Louis Moinet Space Mystery
Louis Moinet Space Mystery

The Space Mystery continues with the “satellite tourbillon®” rotating on its axis while in orbit with a “satellite” planet that stabilizes the cage, revolving every 60 seconds. This Louis Moinet exclusivity is presented at 12 o’clock on an equally exclusive “Magic Blue” dial, in a large tourbillon cage boasting 13.59 mm in diameter, suspended in mid-air 1.8 mm above the dial. Hours and minutes are read in a large aperture at 6 o’clock. At 9 o’clock, we see the fragment of the mystery meteorite, while those of the Moon and Mars decorate the case band on either side of the crown. Equipped with the Calibre LM48 manual movement with 72 hours of power reserve, developed by Louis Moinet and produced and assembled by Impulsion in partnership with TEC Ebauches, the Space Mystery is presented in a 46 mm round 18k gold case, with four versions of two watches each: white or pink gold, smooth or beautifully hand-engraved.

Geo.Graham Tourbillon Orrery
Geo.Graham Tourbillon Orrery
A 300-year calendar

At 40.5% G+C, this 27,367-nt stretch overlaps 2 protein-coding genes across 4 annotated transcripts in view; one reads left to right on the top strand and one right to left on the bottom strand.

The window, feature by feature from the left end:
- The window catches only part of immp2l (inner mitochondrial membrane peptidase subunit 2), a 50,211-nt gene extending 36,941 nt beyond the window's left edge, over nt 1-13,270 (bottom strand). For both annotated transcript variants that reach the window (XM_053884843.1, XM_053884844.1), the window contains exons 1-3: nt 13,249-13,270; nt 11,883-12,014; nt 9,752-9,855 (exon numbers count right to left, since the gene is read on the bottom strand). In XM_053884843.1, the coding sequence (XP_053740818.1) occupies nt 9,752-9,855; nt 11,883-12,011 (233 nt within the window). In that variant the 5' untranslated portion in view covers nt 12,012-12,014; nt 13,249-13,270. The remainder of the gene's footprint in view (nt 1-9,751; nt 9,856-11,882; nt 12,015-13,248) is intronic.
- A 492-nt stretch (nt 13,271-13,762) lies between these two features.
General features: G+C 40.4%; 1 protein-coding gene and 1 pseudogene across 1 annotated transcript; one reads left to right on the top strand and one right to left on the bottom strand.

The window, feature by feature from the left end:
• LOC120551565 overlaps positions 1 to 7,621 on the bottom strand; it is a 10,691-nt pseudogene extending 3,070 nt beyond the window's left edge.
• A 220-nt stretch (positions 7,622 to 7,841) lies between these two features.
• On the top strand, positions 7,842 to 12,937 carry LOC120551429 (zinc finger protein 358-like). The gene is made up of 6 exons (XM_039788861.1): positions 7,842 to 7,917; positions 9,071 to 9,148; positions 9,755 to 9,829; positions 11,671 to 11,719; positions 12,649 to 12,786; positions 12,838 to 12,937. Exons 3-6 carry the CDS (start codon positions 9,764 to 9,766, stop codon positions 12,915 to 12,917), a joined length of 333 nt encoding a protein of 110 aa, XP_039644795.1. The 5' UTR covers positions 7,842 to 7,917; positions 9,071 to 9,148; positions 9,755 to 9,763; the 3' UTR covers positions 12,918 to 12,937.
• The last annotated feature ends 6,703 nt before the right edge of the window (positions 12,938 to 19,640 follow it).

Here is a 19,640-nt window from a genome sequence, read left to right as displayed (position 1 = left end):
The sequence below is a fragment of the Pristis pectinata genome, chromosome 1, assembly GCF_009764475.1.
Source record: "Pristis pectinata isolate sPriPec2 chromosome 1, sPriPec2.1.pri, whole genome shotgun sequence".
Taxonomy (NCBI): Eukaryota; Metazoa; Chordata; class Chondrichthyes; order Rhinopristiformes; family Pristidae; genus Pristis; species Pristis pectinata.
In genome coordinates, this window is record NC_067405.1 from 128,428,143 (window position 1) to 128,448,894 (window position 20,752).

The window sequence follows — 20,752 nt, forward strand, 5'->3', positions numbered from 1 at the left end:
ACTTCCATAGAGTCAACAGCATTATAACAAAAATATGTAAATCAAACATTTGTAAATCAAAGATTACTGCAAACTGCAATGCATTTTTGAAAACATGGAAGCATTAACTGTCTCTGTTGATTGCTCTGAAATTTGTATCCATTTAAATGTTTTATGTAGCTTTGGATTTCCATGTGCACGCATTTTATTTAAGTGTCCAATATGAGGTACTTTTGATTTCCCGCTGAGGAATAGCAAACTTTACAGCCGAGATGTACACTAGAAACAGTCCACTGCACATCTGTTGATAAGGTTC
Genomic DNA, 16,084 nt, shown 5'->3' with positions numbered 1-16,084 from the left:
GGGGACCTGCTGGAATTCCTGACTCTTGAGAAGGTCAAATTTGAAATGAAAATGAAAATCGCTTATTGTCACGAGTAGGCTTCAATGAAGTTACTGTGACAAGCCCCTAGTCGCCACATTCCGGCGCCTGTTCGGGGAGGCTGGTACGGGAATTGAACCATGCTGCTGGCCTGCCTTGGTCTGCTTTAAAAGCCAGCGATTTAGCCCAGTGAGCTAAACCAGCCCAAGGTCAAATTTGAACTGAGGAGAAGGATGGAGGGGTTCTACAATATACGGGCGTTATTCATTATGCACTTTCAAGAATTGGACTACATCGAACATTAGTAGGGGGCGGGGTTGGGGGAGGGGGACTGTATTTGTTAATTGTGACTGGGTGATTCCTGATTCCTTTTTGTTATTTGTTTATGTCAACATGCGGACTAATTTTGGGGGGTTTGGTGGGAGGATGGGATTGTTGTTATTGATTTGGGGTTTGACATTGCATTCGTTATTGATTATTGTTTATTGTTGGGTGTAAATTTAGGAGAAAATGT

“Stargazing” takes on a whole new definition at Graham, with the Geo.Graham Orrery Tourbillon. This portable Planetarium takes its name from the Earl of Orrery, who received the first mechanical model of the solar system made by geophysicist, clockmaker and watchmaker George Graham in 1713. A first Graham anniversary wristwatch edition in 2013 represented the Sun, Mars, Earth, and the Earth’s Moon with precious stones and metal. In 2017, while the sun is a splendid cabochon diamond topping a hand-engraved central rose gold tourbillon bridge, the Earth, the Moon and Mars are made from fragments of… the Earth, the Moon and Mars. Earth, a piece of mined Kingman turquoise from Arizona, and the Moon and Mars, fragments extracted from fallen meteorites, follow their paths on a lacquered blue dial. Three scales on the dial measure time on Earth, the Gregorian calendar, and the Zodiac system, displayed within a 48 mm x 17.6 mm pink gold case. Hours and minutes are read with off-centre skeleton pink gold hands with luminescent coating.